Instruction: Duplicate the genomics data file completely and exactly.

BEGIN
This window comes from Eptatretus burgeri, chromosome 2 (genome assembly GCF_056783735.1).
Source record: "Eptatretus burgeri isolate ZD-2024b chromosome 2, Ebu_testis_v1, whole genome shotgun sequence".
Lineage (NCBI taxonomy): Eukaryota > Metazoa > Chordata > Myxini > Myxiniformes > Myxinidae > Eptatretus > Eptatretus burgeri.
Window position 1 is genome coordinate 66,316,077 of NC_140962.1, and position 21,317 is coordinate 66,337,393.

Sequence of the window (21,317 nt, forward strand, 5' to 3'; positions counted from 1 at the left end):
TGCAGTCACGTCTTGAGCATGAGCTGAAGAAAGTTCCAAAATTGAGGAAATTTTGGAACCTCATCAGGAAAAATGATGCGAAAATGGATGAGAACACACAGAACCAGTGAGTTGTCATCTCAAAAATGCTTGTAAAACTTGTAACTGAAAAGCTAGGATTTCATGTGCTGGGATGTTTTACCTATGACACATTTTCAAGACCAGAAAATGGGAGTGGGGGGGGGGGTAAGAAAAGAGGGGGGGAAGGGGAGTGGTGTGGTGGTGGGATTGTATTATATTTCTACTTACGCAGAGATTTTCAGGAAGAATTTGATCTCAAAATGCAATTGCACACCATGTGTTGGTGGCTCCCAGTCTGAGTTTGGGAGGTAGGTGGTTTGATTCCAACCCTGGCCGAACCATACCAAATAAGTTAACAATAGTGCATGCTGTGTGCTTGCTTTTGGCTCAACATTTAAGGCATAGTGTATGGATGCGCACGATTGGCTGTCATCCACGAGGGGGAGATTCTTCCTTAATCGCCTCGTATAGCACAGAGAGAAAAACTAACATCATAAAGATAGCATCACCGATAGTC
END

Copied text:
This window comes from Eptatretus burgeri, chromosome 2 (genome assembly GCF_056783735.1).
Source record: "Eptatretus burgeri isolate ZD-2024b chromosome 2, Ebu_testis_v1, whole genome shotgun sequence".
Lineage (NCBI taxonomy): Eukaryota > Metazoa > Chordata > Myxini > Myxiniformes > Myxinidae > Eptatretus > Eptatretus burgeri.
Window position 1 is genome coordinate 66,316,077 of NC_140962.1, and position 21,317 is coordinate 66,337,393.

Sequence of the window (21,317 nt, forward strand, 5' to 3'; positions counted from 1 at the left end):
TGCAGTCACGTCTTGAGCATGAGCTGAAGAAAGTTCCAAAATTGAGGAAATTTTGGAACCTCATCAGGAAAAATGATGCGAAAATGGATGAGAACACACAGAACCAGTGAGTTGTCATCTCAAAAATGCTTGTAAAACTTGTAACTGAAAAGCTAGGATTTCATGTGCTGGGATGTTTTACCTATGACACATTTTCAAGACCAGAAAATGGGAGTGGGGGGGGGGGTAAGAAAAGAGGGGGGGAAGGGGAGTGGTGTGGTGGTGGGATTGTATTATATTTCTACTTACGCAGAGATTTTCAGGAAGAATTTGATCTCAAAATGCAATTGCACACCATGTGTTGGTGGCTCCCAGTCTGAGTTTGGGAGGTAGGTGGTTTGATTCCAACCCTGGCCGAACCATACCAAATAAGTTAACAATAGTGCATGCTGTGTGCTTGCTTTTGGCTCAACATTTAAGGCATAGTGTATGGATGCGCACGATTGGCTGTCATCCACGAGGGGGAGATTCTTCCTTAATCGCCTCGTATAGCACAGAGAGAAAAACTAACATCATAAAGATAGCATCACCGATAGTC